From equestrian jockey to physical therapist: how this MUSC graduate is giving back to her country

Samantha Paternoster
May 25, 2021
Vanessa Fry on a horse as a jockey
Before coming to MUSC, Vanessa Fry was an accomplished equestrian jockey. 

Vanessa Fry graduates this year from MUSC as a Doctor of Physical Therapy – a dream she realized while recovering from a career-ending injury.

Prior to becoming an MUSC student, Fry rode horses on the racetrack for three years before her career as an accomplished equestrian jockey took off in 2013. The following summer, her career was cut short when she broke her leg in three places just before a race. Over the next two years, she required three surgeries and extensive physical therapy.

Vanessa Fry 
Vanessa Fry, DPT Class of 2021.

"I had received physical therapy at five different locations and had many different physical therapists. Some who were truly devoted to patient care and some just punching a clock," says Fry. When it came time to decide what to do next in her career, physical therapy seemed like an obvious choice. "I had been in recovery for so long that I couldn't go back to riding horses, and I remember thinking, I could do this, I could really help people."

Fry began taking steps to become a physical therapy assistant.

While still recovering, she was hired as a technician at the facility where she was receiving treatment. There she met David Morrisette, PT, Ph.D., a professor in the Division of Physical Therapy at MUSC. Morrisette's belief in Fry pushed her dream to the next level. "He outlined the steps I needed to take to be a physical therapist and said the hard work was up to me to do," says Fry. "True to his word, anything I needed, he gave me guidance."

As a student, Fry participated in and led multiple organizations, won several awards and scholarships, underwent and recovered from hip replacement surgery during the didactic portion of school, and held two jobs – all while maintaining a 3.5 GPA.

Being a student at MUSC strengthened Fry's belief in the importance of giving back. Having a therapy dog of her own, she chose to share that experience with others in need. She was also a mentor in Creating Opportunity & Academic Success for Tomorrow's Therapists (COAST), reaching out to underrepresented minority students in high school and college to guide them into the health professions. "Before my injury, I didn't know anything about the physical therapy career field," says Fry. "COAST is just another way that we can mentor the next generation."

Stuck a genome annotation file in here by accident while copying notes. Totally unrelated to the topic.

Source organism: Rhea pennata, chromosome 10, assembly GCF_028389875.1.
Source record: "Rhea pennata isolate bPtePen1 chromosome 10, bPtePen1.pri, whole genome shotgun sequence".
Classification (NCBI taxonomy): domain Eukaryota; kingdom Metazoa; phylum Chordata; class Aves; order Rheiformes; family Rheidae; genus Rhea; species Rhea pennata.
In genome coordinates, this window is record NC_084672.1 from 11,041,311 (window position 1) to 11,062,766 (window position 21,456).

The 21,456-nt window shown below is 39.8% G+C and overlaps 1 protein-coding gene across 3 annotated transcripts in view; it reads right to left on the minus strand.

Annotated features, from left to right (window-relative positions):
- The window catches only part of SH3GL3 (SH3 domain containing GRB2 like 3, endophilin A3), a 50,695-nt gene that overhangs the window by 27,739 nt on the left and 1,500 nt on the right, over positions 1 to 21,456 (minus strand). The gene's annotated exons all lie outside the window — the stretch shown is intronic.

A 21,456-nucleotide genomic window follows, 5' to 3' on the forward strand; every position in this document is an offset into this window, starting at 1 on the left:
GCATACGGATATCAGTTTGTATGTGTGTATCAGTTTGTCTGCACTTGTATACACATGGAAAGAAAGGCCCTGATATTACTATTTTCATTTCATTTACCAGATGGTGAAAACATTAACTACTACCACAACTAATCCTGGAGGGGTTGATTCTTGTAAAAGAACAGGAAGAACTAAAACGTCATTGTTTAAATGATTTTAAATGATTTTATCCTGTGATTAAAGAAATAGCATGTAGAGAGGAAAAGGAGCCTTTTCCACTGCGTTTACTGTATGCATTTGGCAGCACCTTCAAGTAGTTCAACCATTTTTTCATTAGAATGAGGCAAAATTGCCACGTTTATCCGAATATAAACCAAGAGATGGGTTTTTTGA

Her time spent serving on the board of CARES Therapy Clinic truly solidified her passion for the field. With support from faculty members like Gretchen Seif, PT, DPT, and Sara Kraft, PT, DPT, the student-run CARES Therapy Clinic provides pro-bono physical, occupational, and speech therapy treatments for underinsured and uninsured individuals in the Charleston area.

"Being a physical therapist is more than punching a clock. I already knew that, but CARES put that in my heart," says Fry. "We're entrusted with people's well-being. We have to do our duty and be as educated as possible so we can give them the care they deserve."

Now an MUSC graduate, Fry is looking forward to working at the Ralph H. Johnson VA Medical Center in downtown Charleston, but she's also speaking to recruiters about joining the Navy as a physical therapist.

"You never get to where you're going on your own," says Fry. "Anytime I can look back to help someone else, I will. I won't let anything hold me back from being the person I want to be."

As for her favorite memory at MUSC? She recalls her anatomy professor, Jackson Thomas, PT, Ed.D., taking the class out to celebrate after their first semester test. "He still does it for every class. He was invested in us beyond making sure we passed. He really cared about us as individuals," says Fry.

Her advice to incoming students is to get ready to do the hard work but know that you'll have all the support you need along the way.